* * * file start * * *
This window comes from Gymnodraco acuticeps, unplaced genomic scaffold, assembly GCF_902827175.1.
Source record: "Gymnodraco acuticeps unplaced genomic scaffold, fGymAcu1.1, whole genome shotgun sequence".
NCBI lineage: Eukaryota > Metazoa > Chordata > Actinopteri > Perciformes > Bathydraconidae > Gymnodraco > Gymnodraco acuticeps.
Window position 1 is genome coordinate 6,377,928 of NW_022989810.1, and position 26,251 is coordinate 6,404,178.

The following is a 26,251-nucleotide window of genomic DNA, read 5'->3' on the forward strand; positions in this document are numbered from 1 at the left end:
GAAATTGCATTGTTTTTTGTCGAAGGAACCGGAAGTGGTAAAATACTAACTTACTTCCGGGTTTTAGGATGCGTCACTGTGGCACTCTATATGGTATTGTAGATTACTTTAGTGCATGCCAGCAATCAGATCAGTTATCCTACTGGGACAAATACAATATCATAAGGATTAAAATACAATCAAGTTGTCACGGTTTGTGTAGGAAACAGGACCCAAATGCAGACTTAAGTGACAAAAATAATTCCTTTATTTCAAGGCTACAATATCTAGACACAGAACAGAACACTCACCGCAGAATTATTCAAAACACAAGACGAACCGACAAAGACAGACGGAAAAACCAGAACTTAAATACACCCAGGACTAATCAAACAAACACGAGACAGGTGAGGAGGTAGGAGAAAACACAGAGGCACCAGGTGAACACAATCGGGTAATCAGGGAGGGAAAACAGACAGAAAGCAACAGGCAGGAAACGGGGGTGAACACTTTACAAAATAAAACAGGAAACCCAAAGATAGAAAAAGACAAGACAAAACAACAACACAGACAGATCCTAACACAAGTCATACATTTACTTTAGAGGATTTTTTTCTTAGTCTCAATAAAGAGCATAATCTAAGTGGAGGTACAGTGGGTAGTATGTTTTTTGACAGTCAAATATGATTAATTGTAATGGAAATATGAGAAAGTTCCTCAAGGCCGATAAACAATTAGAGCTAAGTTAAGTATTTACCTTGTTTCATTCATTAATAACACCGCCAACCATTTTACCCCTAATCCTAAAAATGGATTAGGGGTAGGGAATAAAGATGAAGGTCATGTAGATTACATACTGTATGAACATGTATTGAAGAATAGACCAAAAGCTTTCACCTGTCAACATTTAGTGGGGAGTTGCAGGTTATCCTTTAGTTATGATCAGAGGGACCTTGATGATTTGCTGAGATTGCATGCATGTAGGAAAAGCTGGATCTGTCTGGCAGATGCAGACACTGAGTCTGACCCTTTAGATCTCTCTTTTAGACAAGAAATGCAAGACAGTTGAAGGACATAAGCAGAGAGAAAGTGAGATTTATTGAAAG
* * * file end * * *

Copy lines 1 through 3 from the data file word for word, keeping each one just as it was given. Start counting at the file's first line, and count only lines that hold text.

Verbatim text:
This window comes from Gymnodraco acuticeps, unplaced genomic scaffold, assembly GCF_902827175.1.
Source record: "Gymnodraco acuticeps unplaced genomic scaffold, fGymAcu1.1, whole genome shotgun sequence".
NCBI lineage: Eukaryota > Metazoa > Chordata > Actinopteri > Perciformes > Bathydraconidae > Gymnodraco > Gymnodraco acuticeps.